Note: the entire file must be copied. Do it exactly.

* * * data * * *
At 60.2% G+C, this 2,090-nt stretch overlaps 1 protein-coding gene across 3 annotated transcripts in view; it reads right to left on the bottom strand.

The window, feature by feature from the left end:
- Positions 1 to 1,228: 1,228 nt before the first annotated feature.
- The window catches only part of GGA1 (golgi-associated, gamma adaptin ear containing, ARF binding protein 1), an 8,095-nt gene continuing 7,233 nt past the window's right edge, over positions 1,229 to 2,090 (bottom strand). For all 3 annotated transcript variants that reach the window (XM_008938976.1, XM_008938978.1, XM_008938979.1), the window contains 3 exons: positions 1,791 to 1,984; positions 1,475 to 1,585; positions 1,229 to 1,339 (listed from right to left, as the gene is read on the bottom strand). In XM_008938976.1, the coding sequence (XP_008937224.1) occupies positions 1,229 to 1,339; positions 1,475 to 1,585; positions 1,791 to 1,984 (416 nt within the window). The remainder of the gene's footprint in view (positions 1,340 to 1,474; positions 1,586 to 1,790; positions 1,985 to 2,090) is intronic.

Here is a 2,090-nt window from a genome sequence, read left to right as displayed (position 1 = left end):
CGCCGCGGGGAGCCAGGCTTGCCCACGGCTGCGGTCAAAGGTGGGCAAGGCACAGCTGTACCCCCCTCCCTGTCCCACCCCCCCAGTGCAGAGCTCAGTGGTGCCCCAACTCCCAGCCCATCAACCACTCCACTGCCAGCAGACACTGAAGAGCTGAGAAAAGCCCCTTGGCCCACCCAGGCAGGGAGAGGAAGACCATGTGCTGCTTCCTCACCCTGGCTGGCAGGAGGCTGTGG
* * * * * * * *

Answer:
At 60.2% G+C, this 2,090-nt stretch overlaps 1 protein-coding gene across 3 annotated transcripts in view; it reads right to left on the bottom strand.

The window, feature by feature from the left end:
- Positions 1 to 1,228: 1,228 nt before the first annotated feature.
- The window catches only part of GGA1 (golgi-associated, gamma adaptin ear containing, ARF binding protein 1), an 8,095-nt gene continuing 7,233 nt past the window's right edge, over positions 1,229 to 2,090 (bottom strand). For all 3 annotated transcript variants that reach the window (XM_008938976.1, XM_008938978.1, XM_008938979.1), the window contains 3 exons: positions 1,791 to 1,984; positions 1,475 to 1,585; positions 1,229 to 1,339 (listed from right to left, as the gene is read on the bottom strand). In XM_008938976.1, the coding sequence (XP_008937224.1) occupies positions 1,229 to 1,339; positions 1,475 to 1,585; positions 1,791 to 1,984 (416 nt within the window). The remainder of the gene's footprint in view (positions 1,340 to 1,474; positions 1,586 to 1,790; positions 1,985 to 2,090) is intronic.

Here is a 2,090-nt window from a genome sequence, read left to right as displayed (position 1 = left end):
CGCCGCGGGGAGCCAGGCTTGCCCACGGCTGCGGTCAAAGGTGGGCAAGGCACAGCTGTACCCCCCTCCCTGTCCCACCCCCCCAGTGCAGAGCTCAGTGGTGCCCCAACTCCCAGCCCATCAACCACTCCACTGCCAGCAGACACTGAAGAGCTGAGAAAAGCCCCTTGGCCCACCCAGGCAGGGAGAGGAAGACCATGTGCTGCTTCCTCACCCTGGCTGGCAGGAGGCTGTGG